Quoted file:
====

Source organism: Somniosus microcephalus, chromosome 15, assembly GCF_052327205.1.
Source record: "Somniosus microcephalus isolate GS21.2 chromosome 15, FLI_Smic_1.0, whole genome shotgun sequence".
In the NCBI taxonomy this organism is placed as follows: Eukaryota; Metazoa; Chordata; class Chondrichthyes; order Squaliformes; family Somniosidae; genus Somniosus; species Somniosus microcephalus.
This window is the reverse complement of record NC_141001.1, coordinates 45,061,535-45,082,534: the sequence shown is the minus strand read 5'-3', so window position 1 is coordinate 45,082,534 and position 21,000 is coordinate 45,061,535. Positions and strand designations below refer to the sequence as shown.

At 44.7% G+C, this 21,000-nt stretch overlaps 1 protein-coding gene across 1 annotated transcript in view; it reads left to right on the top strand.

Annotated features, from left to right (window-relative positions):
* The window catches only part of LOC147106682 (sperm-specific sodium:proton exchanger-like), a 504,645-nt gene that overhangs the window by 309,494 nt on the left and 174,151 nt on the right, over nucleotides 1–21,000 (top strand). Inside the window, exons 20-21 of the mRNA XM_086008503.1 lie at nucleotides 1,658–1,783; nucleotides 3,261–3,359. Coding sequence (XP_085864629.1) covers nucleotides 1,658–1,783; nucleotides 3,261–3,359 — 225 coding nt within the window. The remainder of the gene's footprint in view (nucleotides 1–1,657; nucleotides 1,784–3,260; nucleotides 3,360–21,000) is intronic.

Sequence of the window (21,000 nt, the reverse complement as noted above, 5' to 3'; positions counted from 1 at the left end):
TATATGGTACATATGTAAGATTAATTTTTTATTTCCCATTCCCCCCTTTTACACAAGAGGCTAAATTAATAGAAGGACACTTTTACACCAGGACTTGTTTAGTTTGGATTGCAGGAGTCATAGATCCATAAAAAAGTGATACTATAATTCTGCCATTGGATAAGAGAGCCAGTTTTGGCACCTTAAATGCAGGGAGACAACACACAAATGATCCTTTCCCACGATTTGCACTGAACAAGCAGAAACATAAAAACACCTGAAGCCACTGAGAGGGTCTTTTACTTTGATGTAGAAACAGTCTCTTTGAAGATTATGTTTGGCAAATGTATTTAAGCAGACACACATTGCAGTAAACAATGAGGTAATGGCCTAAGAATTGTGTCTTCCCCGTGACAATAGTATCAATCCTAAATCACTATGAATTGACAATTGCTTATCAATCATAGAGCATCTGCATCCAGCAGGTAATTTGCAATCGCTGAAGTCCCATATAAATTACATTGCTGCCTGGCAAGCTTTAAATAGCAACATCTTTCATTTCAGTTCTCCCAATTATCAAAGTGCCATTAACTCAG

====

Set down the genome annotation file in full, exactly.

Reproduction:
Source organism: Somniosus microcephalus, chromosome 15, assembly GCF_052327205.1.
Source record: "Somniosus microcephalus isolate GS21.2 chromosome 15, FLI_Smic_1.0, whole genome shotgun sequence".
In the NCBI taxonomy this organism is placed as follows: Eukaryota; Metazoa; Chordata; class Chondrichthyes; order Squaliformes; family Somniosidae; genus Somniosus; species Somniosus microcephalus.
This window is the reverse complement of record NC_141001.1, coordinates 45,061,535-45,082,534: the sequence shown is the minus strand read 5'-3', so window position 1 is coordinate 45,082,534 and position 21,000 is coordinate 45,061,535. Positions and strand designations below refer to the sequence as shown.

At 44.7% G+C, this 21,000-nt stretch overlaps 1 protein-coding gene across 1 annotated transcript in view; it reads left to right on the top strand.

Annotated features, from left to right (window-relative positions):
* The window catches only part of LOC147106682 (sperm-specific sodium:proton exchanger-like), a 504,645-nt gene that overhangs the window by 309,494 nt on the left and 174,151 nt on the right, over nucleotides 1–21,000 (top strand). Inside the window, exons 20-21 of the mRNA XM_086008503.1 lie at nucleotides 1,658–1,783; nucleotides 3,261–3,359. Coding sequence (XP_085864629.1) covers nucleotides 1,658–1,783; nucleotides 3,261–3,359 — 225 coding nt within the window. The remainder of the gene's footprint in view (nucleotides 1–1,657; nucleotides 1,784–3,260; nucleotides 3,360–21,000) is intronic.

Sequence of the window (21,000 nt, the reverse complement as noted above, 5' to 3'; positions counted from 1 at the left end):
TATATGGTACATATGTAAGATTAATTTTTTATTTCCCATTCCCCCCTTTTACACAAGAGGCTAAATTAATAGAAGGACACTTTTACACCAGGACTTGTTTAGTTTGGATTGCAGGAGTCATAGATCCATAAAAAAGTGATACTATAATTCTGCCATTGGATAAGAGAGCCAGTTTTGGCACCTTAAATGCAGGGAGACAACACACAAATGATCCTTTCCCACGATTTGCACTGAACAAGCAGAAACATAAAAACACCTGAAGCCACTGAGAGGGTCTTTTACTTTGATGTAGAAACAGTCTCTTTGAAGATTATGTTTGGCAAATGTATTTAAGCAGACACACATTGCAGTAAACAATGAGGTAATGGCCTAAGAATTGTGTCTTCCCCGTGACAATAGTATCAATCCTAAATCACTATGAATTGACAATTGCTTATCAATCATAGAGCATCTGCATCCAGCAGGTAATTTGCAATCGCTGAAGTCCCATATAAATTACATTGCTGCCTGGCAAGCTTTAAATAGCAACATCTTTCATTTCAGTTCTCCCAATTATCAAAGTGCCATTAACTCAG